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Longtime Canterbury Park chairman Curtis Sampson dies at 87

Sampson was inducted into the Minnesota Business Hall of Fame back in 2012.

SHAKOPEE, Minn. — Canterbury Park announced the death of their chairman emeritus Curtis Sampson at the age of 87 on Thursday.

In a press release sent out Thursday Night, the Canterbury organization said Sampson was instrumental in reopening Canterbury Park horse track in 1994, with live horse racing resuming the following year.

"Under his chairmanship, Canterbury Park was transformed from a shuttered racetrack into one of the most attended racetracks in the nation through a unique blend of entertainment and a relentless focus on its family-friendly atmosphere," the organization said in the release. 

According to the organization, Sampson dipped his feet into the world of horse breeding and racing in the 1980s with his son Randy at the then-called Canterbury Downs in Shakopee.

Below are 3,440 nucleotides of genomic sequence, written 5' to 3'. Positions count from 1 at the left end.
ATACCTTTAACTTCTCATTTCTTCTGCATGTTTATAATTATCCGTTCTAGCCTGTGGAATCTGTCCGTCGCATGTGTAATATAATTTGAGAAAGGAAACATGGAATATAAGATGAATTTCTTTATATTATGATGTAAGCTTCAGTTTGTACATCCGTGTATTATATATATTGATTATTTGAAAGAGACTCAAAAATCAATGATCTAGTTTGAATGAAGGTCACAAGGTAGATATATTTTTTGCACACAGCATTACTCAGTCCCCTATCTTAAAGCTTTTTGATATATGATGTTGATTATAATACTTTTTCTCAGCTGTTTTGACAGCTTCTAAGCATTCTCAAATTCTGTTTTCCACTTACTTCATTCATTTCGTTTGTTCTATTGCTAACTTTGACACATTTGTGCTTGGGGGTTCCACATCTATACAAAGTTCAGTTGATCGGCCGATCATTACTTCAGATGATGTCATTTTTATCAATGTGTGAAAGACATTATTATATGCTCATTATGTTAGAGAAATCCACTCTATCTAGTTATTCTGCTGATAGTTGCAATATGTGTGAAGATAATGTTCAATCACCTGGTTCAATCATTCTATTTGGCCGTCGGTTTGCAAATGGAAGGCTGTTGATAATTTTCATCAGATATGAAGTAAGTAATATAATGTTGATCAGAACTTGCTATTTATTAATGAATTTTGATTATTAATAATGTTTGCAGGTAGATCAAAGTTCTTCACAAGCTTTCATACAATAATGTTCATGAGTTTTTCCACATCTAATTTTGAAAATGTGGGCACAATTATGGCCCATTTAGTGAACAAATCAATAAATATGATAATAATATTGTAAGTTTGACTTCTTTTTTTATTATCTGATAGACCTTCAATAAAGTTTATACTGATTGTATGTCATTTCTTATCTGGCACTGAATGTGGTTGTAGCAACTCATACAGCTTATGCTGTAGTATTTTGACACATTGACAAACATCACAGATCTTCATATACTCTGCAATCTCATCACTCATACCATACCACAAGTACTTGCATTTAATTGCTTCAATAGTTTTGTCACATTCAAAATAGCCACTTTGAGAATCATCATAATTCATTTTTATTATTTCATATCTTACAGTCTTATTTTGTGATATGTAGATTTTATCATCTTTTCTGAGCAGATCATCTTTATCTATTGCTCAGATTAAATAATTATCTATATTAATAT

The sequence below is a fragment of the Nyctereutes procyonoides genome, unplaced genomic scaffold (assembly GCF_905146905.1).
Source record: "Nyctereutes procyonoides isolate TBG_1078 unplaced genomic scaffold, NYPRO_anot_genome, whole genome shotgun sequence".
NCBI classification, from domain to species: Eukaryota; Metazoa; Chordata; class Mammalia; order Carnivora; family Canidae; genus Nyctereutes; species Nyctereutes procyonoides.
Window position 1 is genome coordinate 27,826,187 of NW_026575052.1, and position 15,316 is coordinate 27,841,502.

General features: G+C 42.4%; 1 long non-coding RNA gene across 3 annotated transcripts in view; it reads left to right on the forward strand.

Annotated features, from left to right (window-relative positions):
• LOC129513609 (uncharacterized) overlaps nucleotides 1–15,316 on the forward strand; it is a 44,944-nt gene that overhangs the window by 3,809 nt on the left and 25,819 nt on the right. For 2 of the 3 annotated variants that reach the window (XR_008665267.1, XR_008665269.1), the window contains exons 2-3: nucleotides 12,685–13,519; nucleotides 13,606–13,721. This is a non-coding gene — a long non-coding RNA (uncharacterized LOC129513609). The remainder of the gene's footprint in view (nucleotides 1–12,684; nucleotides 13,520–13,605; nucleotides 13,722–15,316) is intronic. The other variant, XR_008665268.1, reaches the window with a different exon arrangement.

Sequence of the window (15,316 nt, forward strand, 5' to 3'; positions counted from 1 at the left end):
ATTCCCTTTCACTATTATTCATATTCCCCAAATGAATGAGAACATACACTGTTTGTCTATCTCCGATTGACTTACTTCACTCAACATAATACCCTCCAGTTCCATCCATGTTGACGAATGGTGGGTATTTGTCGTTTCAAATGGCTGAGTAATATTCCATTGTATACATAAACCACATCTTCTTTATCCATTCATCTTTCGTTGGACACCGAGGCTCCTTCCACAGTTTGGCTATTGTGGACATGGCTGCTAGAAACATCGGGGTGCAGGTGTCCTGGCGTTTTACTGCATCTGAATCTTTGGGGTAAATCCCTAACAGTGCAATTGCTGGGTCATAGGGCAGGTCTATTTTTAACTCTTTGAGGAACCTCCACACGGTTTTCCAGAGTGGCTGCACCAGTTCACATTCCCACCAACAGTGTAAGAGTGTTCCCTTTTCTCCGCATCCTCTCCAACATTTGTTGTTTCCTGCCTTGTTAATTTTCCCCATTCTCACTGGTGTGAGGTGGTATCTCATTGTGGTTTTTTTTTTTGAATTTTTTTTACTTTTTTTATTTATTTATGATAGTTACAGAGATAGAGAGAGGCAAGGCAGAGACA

The track faltered following an initial, but short-lived period of success, losing nearly $10 million in 1992, by the organization's estimate - which was its final year of operation.

The track was later purchased by Curtis, his son Randy and businessman Dale Schenian in 1994, with Curtis taking on the mantle of Chairman of the Board.

The organization says, "[Curtis Sampson] thought it possible to turn a business that lost millions of dollars into a profitable venture but more importantly he knew what it could mean for those involved in the industry." 

Sampson was inducted into the Minnesota Business Hall of Fame back in 2012.

During his induction speech he stated, "It had taken our whole team [at Communications Systems Inc.] 15 years to generate 1,500 good jobs. In one fell swoop, by buying Canterbury, there could be 1,500 people back to work.” 


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